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"Little else is requisite to carry a state to the highest degree of opulence from the lowest barbarism, but peace, easy taxes, and a tolerable administration of justice" - Adam Smith

The sale of Royal Mail was well handled

Written by Dr Madsen Pirie | Tuesday 01 April 2014

The National Audit Office, some of the media, and the Opposition (of course) are saying that the sale of Royal Mail was "too cautious" and lost "hundreds of millions of pounds" for the taxpayer.  This is nonsense, and its currency shows how little some people understand about privatization, or perhaps how much people have forgotten by not doing it.

It was the first major privatization in two decades, and the aim was not to raise the greatest possible sum for the government, but to turn a state-run corporation into a successful and flourishing private business.  This was always the aim of the privatizations of the 1980s and 1990s.  When the major state industries and utilities were brought to the stock market and put into private hands the aim was always to achieve a first-day premium so that investors would feel satisfied that it was a success, and feel confident about its future.

No-one knew what the "correct" price was for Royal Mail, any more than they did for BT, British Gas and the dozens of others.  Since they had not traded in the private sector, or had to attract private investment, no-one knew how they would be valued.  Government took expert advice knowing that it would be, at best, an estimate.  It covered itself by retaining a proportion of the shares so it could gain later from any increase in value.  In the case of Royal Mail it has retained 30% for later sale at a higher price.

The pricing was cautious, as it was in the earlier privatizations, because government wanted a successful launch into the private sector more than it wanted the highest possible price.  Privatization was always a political as well as an economic act.  Its major aim was to replace state ownership and direction of industry by commercial and (where possible) competitive private sector activity.  It did so because the private sector is exposed to improving disciplines absent from nationalized industries.

The threat at the time of a Royal Mail strike cast more uncertainty over the company's valuation, even though that threat was later withdrawn.  We now have a successful private company holding its own in a competitive market, a company that has become one of the UK's leaders, and one whose future prospects look good.  This was a successful sale, and those who carp about not gaining the maximum possible price simply do not understand what privatization is all about.  It isn't about selling off stuff for the top price; it's about building up companies that can thrive by providing goods and services in a dynamic competitive market.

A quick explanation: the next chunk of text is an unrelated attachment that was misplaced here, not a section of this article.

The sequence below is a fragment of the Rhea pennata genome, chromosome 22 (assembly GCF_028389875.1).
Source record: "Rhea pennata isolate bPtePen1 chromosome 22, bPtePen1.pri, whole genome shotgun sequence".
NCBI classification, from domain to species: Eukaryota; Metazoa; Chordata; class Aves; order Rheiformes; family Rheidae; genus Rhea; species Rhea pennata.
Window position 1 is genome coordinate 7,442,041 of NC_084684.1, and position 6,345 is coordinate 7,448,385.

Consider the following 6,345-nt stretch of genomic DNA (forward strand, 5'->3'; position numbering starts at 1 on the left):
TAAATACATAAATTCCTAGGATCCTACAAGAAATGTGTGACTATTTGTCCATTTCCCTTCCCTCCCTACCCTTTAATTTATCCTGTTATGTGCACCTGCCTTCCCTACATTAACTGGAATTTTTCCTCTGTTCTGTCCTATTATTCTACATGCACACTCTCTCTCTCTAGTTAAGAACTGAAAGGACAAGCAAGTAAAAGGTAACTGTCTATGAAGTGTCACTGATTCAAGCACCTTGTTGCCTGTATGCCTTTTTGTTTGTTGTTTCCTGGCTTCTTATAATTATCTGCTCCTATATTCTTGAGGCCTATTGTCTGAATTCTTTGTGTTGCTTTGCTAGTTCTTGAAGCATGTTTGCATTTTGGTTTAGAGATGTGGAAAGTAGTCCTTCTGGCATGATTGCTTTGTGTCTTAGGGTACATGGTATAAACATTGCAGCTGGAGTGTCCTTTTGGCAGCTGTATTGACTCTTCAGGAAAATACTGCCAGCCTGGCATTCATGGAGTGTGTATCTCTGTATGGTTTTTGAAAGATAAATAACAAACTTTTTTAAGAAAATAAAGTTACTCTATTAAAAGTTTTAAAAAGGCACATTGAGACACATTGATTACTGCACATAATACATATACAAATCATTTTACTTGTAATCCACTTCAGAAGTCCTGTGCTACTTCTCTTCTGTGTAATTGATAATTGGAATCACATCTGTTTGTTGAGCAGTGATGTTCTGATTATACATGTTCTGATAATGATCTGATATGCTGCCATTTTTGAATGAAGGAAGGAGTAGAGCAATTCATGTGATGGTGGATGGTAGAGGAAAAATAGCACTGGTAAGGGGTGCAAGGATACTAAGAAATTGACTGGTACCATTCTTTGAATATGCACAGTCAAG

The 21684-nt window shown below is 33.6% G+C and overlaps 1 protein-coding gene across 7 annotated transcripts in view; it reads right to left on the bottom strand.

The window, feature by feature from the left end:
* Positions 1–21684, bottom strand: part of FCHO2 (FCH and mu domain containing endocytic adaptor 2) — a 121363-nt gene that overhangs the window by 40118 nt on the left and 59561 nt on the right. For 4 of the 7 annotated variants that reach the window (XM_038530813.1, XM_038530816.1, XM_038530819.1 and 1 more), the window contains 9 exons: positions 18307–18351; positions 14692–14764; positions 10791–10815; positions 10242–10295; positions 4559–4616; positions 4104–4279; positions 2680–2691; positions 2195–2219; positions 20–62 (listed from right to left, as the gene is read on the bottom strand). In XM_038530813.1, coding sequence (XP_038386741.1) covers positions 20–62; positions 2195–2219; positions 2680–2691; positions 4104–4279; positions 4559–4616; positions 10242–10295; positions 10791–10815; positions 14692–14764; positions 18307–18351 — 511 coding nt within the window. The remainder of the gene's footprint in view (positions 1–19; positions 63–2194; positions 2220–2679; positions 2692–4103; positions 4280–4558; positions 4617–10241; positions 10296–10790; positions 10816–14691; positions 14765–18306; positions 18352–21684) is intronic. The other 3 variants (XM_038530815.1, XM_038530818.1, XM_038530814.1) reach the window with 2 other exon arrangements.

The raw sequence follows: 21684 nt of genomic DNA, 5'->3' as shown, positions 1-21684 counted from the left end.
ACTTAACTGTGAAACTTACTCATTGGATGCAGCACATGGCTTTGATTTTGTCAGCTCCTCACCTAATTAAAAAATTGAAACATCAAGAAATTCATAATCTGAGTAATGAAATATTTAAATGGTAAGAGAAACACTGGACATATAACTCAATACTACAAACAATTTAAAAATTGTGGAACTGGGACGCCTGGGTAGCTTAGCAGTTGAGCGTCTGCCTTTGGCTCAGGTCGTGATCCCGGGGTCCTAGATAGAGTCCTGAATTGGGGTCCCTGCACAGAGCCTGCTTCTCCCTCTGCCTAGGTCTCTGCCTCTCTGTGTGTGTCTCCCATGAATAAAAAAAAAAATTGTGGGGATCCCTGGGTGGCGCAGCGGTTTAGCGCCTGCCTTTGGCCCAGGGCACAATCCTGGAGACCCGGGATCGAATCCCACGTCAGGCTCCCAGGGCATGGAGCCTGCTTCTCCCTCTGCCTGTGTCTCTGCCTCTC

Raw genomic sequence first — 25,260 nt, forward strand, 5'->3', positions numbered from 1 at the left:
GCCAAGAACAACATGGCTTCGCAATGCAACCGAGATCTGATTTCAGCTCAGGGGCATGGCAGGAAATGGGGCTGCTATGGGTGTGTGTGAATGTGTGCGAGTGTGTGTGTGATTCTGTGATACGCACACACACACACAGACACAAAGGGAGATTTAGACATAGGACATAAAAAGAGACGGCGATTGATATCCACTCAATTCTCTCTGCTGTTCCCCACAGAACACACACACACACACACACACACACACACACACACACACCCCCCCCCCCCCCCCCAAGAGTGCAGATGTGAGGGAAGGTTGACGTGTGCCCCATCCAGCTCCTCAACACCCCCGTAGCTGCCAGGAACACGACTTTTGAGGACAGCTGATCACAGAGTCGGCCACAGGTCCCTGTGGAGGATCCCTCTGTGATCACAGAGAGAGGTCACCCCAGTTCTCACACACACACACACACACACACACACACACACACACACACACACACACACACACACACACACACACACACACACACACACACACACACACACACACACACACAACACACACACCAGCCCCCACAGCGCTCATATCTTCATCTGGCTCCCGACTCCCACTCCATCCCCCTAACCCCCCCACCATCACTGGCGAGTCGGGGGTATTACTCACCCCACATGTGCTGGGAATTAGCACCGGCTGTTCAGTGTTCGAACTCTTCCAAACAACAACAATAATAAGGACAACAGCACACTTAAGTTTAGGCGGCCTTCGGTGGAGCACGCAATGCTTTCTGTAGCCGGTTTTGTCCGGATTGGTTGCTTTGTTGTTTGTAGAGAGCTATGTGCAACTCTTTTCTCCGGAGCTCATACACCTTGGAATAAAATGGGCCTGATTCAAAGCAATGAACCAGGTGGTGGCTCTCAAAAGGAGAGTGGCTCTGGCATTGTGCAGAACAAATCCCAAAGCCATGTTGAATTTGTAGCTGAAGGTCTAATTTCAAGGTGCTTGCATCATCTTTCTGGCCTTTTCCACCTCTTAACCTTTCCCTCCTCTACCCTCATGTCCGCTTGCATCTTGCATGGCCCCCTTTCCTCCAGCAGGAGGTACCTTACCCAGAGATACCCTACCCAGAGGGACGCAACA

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Regulatory clampdown on regulators

Written by Blog Editor | Tuesday 01 April 2014

New research today (1 April) reveals that errors made by regulators are persistent and predictable. Regulators misjudge key facts and are inconsistent, say behavioural economists, so greater supervision of regulators is needed. Fortunately the Regulatory Conduct Authority (RCA) is there to improve things.

Examples of regulators' mistakes includes over-simplifying the complex world of retail products, focusing only on prices and neglecting product innovation. They also over-discount the future, introducing regulations for immediate gratification. And they are overconfident in their ability to identify what customers actually want.

The RCA plans to identify and prioritise the problems caused by regulators and to 'name and shame' the least competent. It is also attempting to discover whether it is just some, or all, regulators who mess things up. The RCA will then 'nudge' regulators into upping their game. Former water regulator Sir Ian Byatt and former gas regulator Claire Spottiswoode have both supported the RCA initiative.

Download this paper.

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Markets are the way to beat climate change

Written by Tim Worstall | Tuesday 01 April 2014

So we've been treated to the latest installment of climate science from the IPCC. And as they say, it's vitally important that we have well functioning markets to deal with this. Of course, we need well functioning markets to deal with anything but here, right from the horses mouth (in Chapter 10, here) is what they say about markets:

Well-functioning markets provide an additional mechanism for adaptation and thus tend to reduce negative impacts and increase positive ones for any specific sector or country (high agreement, medium evidence). The impacts of climate on one sector of the economy of one country in turn affect other sectors and other countries though product and input markets. Markets increase overall welfare, but not necessarily welfare in every sector and country.

And as they say in more detail in 10.9:

Computable general equilibrium models have long been used to study the wider economic implications of changes in crop yields (Kane et al., 1992). (Yates and Strzepek, 1998) show for instance that the impact of a reduced flow of the Nile on the economy of Egypt is much more severe without international trade than with, because trade would allow Egypt to focus on water-extensive production for export and import its food.

Yes, they say that international trade, even or especially in food, is one of the vital ways in which we can deal with this problem.